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Everyone knows and loves the wonderful basil plant and its many uses, notably pesto. Pungent pesto made from fresh basil is a wonderful accompaniment to pasta, bread, and just about any other food that you can find to slather it on. But African Blue Basil amps up the flavor switch a notch. It has a licoricey” or almost an anise flavor that is hard to describe.
African blue basil (Ocimum kilimandscharicum x basilicum ’Dark Opal’) is an accidental hybrid between an East African basil that is native to Kenya, Tanzania, and Uganda that is valued for its exquisite scent, and a garden variety basil called ‘Dark Opal’, known for it eggplant purple coloration.
That is why African Blue has plum undertones and speckles, and has its unique aromatic taste.
African Blue Basil is a very decorative plant and would fit right in with the craze of edible landscaping; you can eat it – plus it is beautiful! Every part of the plant is edible-stems, flowers, and leaves. In bloom, it is covered with long flower spikes of violet buds that open to lavender flowers. A regimen of nipping the flowering stalks off a basil plant is normal for any other varieties, but not African Blue. You want those flowers for garnishes. The 1- to 2 1/2-inch long leaves are a slightly grayed green hue with amethyst spattering on their undersides. The plant grows 1 1/2 to 2 feet tall and is much bushier than regular basil varieties. One rooted cutting will supply you with plenty of pesto and edible flowers all season long. Throw the edible flowers into salads for a flavor sensation. I think it looks well growing next to limey greens like the Sweet Potato Vine or intense fuchsia, like a Wave Petunia.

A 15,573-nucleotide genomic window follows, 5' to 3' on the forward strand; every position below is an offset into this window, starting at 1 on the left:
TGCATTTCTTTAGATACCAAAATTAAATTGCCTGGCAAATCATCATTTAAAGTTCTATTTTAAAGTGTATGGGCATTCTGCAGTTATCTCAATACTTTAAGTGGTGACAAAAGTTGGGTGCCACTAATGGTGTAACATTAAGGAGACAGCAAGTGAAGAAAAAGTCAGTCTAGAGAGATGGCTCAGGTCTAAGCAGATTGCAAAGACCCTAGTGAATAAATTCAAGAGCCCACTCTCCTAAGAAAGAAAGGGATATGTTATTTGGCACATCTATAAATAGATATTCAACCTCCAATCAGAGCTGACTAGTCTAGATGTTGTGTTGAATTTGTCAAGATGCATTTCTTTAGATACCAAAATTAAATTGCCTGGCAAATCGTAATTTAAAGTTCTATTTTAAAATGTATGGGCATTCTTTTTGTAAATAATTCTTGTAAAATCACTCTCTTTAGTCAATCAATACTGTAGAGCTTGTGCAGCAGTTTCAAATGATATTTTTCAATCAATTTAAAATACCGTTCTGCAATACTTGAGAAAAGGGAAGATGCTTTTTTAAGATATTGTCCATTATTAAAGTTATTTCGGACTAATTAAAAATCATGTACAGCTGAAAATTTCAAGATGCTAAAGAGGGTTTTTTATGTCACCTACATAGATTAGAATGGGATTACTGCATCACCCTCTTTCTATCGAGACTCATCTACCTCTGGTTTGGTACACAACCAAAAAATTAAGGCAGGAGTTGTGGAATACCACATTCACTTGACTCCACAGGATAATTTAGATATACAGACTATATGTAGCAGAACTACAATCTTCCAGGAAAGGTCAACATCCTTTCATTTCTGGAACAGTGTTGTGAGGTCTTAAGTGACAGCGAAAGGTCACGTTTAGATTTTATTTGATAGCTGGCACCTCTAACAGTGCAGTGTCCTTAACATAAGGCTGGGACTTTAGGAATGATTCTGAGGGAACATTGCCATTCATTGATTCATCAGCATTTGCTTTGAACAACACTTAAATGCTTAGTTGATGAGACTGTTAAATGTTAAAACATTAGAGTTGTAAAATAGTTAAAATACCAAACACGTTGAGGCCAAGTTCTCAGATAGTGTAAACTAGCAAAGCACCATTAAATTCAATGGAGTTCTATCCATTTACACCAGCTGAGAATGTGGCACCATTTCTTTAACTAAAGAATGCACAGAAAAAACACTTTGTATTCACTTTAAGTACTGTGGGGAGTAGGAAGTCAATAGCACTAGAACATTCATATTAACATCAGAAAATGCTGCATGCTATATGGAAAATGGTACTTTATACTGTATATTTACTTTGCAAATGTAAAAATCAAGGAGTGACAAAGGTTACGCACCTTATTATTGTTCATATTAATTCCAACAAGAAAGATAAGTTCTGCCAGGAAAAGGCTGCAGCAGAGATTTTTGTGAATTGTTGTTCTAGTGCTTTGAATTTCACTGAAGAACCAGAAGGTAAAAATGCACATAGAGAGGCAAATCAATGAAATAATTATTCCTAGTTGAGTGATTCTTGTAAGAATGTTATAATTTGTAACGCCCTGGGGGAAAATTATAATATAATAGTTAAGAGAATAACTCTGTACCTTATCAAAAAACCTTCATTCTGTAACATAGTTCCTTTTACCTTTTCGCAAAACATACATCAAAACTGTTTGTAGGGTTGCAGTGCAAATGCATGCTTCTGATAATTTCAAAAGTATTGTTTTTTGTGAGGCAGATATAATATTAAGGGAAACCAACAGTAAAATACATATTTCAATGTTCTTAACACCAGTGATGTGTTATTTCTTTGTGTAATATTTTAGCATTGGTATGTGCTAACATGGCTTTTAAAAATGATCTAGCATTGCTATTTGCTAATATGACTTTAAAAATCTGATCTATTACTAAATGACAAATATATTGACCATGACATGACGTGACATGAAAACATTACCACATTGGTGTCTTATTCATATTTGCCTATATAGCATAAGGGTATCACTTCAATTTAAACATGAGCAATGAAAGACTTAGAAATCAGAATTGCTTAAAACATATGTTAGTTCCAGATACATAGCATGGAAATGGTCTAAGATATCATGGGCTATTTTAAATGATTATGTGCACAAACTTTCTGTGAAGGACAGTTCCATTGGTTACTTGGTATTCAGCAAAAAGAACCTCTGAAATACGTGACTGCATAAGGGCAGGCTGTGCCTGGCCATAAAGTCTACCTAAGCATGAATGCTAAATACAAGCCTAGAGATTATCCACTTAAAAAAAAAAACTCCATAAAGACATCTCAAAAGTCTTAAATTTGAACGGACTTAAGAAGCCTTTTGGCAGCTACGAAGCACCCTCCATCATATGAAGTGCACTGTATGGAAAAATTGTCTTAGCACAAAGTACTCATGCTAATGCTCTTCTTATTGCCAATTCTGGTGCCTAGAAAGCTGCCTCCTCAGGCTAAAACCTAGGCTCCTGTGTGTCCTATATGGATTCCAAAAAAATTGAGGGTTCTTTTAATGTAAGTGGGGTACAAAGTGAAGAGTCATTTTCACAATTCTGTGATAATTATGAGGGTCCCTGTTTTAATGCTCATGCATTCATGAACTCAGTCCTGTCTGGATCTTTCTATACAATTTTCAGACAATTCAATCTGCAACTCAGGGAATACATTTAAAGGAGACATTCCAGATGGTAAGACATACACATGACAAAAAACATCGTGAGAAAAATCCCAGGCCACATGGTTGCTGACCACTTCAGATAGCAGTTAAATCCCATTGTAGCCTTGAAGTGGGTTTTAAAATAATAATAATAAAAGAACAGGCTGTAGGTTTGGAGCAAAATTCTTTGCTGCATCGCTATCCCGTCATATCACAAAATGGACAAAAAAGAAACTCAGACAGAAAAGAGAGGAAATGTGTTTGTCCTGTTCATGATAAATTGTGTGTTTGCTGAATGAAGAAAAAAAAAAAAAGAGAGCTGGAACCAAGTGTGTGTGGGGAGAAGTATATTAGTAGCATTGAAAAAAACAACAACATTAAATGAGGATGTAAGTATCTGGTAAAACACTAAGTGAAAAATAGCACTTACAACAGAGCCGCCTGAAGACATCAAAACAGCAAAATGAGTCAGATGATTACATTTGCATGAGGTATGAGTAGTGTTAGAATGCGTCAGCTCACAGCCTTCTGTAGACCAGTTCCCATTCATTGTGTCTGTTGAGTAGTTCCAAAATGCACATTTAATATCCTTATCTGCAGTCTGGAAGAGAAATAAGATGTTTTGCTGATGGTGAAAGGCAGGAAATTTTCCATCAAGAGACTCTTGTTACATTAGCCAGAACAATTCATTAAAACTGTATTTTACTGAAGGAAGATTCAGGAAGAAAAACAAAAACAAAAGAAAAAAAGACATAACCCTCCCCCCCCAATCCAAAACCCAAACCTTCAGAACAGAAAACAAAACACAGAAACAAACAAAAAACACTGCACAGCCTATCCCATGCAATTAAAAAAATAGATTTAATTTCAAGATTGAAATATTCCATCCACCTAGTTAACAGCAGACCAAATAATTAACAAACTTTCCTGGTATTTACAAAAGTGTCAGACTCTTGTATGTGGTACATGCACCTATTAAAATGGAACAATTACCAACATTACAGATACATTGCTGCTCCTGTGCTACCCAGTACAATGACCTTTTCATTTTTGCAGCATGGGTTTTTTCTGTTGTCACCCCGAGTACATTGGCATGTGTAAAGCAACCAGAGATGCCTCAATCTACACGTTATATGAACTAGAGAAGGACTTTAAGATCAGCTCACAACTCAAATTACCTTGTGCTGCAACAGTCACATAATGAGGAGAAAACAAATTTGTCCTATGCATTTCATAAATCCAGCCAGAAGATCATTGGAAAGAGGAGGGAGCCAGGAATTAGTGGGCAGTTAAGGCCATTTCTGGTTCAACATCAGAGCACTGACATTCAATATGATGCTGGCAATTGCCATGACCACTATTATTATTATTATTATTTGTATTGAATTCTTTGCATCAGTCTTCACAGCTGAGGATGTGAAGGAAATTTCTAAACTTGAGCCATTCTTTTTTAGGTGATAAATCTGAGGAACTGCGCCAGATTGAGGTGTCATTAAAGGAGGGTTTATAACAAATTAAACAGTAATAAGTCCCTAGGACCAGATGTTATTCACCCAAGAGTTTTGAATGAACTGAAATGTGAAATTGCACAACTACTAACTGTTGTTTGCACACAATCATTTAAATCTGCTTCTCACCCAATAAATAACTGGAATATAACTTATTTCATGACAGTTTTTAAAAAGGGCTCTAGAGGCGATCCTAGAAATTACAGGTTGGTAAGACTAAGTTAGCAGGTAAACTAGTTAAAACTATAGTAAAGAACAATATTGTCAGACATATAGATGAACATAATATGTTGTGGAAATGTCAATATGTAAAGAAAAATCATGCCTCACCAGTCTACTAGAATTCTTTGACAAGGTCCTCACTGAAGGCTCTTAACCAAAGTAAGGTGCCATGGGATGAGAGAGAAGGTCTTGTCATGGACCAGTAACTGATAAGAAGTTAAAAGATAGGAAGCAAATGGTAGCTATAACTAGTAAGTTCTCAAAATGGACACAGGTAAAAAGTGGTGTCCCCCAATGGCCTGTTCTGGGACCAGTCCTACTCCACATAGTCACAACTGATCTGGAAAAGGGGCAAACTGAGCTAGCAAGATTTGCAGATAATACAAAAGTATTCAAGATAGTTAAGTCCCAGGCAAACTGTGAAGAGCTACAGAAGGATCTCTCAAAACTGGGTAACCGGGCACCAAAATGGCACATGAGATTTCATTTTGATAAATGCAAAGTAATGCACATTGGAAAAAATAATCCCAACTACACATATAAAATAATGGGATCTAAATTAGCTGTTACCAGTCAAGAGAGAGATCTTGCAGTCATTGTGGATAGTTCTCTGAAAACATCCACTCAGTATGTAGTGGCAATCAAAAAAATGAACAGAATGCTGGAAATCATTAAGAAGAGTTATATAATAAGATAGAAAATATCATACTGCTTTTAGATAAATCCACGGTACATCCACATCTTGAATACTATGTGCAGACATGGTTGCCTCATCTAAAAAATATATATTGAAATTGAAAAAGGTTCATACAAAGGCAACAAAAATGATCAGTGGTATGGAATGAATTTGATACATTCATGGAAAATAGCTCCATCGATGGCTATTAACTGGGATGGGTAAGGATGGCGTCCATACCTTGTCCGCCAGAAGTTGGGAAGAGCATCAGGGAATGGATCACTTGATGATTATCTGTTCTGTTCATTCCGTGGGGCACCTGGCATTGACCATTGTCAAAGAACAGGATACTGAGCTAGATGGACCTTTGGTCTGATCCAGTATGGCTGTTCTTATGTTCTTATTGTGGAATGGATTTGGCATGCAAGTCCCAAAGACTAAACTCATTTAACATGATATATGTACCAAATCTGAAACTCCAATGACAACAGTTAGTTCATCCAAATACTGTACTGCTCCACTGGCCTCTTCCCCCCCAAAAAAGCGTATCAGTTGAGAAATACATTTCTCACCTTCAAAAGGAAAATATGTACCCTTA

Cultivation(Easy as Pie!)
Plant African Blue Basil in spring when all danger of frost is gone in a sunny spot and step back and let nature take its course. It will do well in a container and behaves well with other plants. Like all basils, it likes hot, hot sun and good drainage.
Pinching off the tips of basil stems makes the plant branch out laterally. Since this basil is a sterile hybrid, you can only purchase plants, not seeds.When you bring home your young plant, you should at first pinch out its center stem to start this process. I naturally pinch it back all season long for pesto and salads so the plant gets very bushy and lush. Don’t be afraid to pinch it to avoid floppiness later.
African Blue Pesto Recipe
Place in your food processor: 1/4 cup olive oil, 1/3 cup water, 1/4 cup raw pine nuts, 3 cloves of garlic, chopped coarsely, and 2 cups of basil leaves, stems and flowers, chopped coarsely and packed lightly into the measure. Blend well, stirring unblended bits back into the mixture and reblending as needed. Transfer the mixture into a bowl and stir in 3/4 cup of freshly grated Parmesan cheese. Add a sprinkling of grated black pepper. And sit back and enjoy this concoction on your pasta! You can keep this in the fridge with a layer of olive oil on top for a couple of weeks or freeze it. I freeze it in ice-cube containers for ease of removing throughout the winter.
- B is for Basil (gardenabcs.wordpress.com)
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- The Best Way to Keep Basil Fresh (thekitchn.com)
- Firstly, making pesto (firstlywithsara.wordpress.com)
- Kale and basil pesto (simplycalledfood.com)
- Basil Cashew Pesto (renlikesred.wordpress.com)